High schooler submits amicus brief in juvenile-lifer case to Michigan Supreme Court
Posted Feb 20, 2014 10:32 AM CST
By Debra Cassens Weiss
The Michigan Supreme Court has accepted a teen’s amicus brief written on behalf of 450 students—85 percent of the student body—at her Catholic high school in Ann Arbor.
The principal author was Matilyn Sarosi, 16, who worked on the brief during several recent snow days, according to a story by the Detroit Free Press. The SBM Blog reported on Wednesday that the court accepted the brief.
Sarosi’s brief for students at Father Gabriel Richard High School argues that a U.S. Supreme Court ruling banning mandatory life sentences for juveniles should be applied retroactively. The brief cites Supreme Court decisions, adolescent brain research, the promise of redemption and personal experience.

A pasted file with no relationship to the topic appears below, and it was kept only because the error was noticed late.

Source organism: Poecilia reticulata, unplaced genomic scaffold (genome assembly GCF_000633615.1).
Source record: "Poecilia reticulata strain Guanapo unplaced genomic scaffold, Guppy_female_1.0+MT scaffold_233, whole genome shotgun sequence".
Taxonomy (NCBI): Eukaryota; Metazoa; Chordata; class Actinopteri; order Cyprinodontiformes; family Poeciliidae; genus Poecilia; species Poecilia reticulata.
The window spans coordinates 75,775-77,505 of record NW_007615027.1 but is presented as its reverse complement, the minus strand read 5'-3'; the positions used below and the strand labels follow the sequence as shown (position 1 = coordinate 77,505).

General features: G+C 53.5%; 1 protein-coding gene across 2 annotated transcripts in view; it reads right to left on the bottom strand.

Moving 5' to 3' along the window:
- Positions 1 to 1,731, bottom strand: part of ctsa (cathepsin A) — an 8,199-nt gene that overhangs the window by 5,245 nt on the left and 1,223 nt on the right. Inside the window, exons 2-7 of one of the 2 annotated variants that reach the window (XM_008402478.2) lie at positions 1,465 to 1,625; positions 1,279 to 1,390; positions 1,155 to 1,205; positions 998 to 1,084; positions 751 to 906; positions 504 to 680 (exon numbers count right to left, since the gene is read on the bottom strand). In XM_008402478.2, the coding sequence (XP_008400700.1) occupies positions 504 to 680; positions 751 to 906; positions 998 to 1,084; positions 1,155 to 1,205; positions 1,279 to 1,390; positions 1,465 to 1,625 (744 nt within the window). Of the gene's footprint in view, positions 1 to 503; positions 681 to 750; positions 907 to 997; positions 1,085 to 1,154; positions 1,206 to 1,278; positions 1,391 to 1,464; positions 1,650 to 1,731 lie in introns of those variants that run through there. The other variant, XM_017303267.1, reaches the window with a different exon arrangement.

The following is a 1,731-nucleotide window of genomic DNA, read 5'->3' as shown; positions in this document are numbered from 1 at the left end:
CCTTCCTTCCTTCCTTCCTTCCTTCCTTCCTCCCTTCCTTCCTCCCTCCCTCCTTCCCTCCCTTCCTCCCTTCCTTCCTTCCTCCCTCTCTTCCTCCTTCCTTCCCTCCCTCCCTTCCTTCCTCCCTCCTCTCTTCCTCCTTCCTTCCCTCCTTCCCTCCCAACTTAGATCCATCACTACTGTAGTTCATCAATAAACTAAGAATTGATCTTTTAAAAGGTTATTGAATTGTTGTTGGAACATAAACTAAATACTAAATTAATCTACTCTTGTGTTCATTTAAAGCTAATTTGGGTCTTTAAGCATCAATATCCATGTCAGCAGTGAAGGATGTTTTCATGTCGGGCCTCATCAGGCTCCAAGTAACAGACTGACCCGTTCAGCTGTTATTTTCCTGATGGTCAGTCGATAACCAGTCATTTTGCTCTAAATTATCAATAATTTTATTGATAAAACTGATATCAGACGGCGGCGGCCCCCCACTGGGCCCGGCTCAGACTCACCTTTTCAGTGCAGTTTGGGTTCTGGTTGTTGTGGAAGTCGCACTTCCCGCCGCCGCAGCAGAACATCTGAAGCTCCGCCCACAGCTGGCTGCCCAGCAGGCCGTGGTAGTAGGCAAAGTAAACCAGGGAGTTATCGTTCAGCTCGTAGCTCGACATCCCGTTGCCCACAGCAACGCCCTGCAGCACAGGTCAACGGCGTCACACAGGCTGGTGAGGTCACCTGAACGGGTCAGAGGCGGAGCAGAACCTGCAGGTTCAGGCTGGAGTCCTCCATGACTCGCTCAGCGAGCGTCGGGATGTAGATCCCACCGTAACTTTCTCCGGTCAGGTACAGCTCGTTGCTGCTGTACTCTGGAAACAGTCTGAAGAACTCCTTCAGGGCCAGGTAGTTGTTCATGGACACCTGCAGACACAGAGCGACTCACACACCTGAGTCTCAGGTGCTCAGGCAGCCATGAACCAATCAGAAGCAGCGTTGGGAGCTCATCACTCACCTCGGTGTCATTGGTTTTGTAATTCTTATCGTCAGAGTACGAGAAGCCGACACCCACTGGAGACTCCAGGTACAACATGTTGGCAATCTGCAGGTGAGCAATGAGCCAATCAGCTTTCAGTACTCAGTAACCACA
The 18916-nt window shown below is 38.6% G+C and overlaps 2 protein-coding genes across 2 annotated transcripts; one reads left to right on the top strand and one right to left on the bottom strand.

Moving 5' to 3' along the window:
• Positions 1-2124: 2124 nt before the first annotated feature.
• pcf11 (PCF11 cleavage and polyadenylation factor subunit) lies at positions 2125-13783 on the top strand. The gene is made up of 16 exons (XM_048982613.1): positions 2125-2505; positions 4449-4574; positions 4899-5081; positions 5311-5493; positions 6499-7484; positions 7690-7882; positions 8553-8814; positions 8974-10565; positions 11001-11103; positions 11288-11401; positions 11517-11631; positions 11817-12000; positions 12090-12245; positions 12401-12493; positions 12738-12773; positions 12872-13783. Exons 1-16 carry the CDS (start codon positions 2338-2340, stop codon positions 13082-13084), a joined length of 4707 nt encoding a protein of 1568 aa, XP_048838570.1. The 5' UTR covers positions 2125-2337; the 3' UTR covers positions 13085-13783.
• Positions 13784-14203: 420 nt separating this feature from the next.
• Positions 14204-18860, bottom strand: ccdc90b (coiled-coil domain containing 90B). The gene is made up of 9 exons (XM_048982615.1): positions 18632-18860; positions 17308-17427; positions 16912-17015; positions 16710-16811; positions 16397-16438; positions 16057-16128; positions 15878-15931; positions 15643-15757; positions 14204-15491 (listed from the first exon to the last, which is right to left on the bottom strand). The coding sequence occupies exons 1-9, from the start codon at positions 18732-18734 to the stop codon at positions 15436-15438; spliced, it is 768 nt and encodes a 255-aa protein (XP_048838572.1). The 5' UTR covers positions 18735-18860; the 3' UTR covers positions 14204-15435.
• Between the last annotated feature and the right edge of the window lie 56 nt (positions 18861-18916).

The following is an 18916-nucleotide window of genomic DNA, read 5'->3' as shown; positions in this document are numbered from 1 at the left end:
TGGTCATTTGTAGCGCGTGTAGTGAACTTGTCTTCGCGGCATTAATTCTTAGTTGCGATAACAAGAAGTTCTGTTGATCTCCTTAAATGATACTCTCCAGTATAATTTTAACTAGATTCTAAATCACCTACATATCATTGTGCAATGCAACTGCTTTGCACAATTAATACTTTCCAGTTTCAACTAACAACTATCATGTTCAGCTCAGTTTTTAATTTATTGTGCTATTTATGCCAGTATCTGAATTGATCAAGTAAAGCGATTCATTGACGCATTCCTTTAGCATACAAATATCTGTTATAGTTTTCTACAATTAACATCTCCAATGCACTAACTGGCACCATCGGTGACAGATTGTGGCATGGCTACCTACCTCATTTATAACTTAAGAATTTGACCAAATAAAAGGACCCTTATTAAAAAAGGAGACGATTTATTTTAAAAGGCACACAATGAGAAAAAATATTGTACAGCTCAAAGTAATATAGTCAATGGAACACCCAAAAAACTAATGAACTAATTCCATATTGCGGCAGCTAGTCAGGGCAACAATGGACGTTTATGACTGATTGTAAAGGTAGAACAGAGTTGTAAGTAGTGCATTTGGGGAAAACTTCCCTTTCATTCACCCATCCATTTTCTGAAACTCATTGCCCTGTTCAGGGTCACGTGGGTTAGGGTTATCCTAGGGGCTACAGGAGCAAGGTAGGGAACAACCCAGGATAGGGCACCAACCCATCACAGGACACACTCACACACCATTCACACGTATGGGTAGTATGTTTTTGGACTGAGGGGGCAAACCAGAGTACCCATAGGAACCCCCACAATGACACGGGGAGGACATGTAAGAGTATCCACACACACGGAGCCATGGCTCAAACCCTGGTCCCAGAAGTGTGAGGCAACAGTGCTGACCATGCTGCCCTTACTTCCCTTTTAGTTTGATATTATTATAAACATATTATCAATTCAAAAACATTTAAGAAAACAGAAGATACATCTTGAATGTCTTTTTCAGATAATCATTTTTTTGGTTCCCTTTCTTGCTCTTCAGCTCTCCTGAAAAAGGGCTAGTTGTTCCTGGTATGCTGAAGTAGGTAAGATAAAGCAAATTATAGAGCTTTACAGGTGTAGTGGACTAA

One section of the brief is entitled, “It is rocket science.”
“You don't need science to tell you that teenagers make stupid, impulsive, and often reckless decisions. But it is tremendously helpful to tell you why we do. Many times we don't even know why we did them! As a teenager, this brief's author's best guess is that it's just a spur of the moment, spontaneous gut reaction. We think only about the positive outcomes: how funny it would be, the reactions of our friends, how cool other people would consider us, or being able to feel like we ‘fit in.’ Not on the forefront of our brains, however, are the negative and harmful effects, of who may get hurt, or suffer serious disciplinary action.”
The brief offers an example of adolescent immaturity taken from the high-school experience: an incident a few years ago when several seniors were not allowed to attend graduation “because of rash decisions made on 'Senior Day.' ” The brief argues that teens can change, and provides another example: the annual award given to a senior deemed the most changed from freshman year.
The law firm Miller Johnson wrote in an introduction that it assured the accuracy of case citations for the brief and helped assure formal requirements were met, but every word in the brief was authored by the students, with primary drafting credit to Sarosi.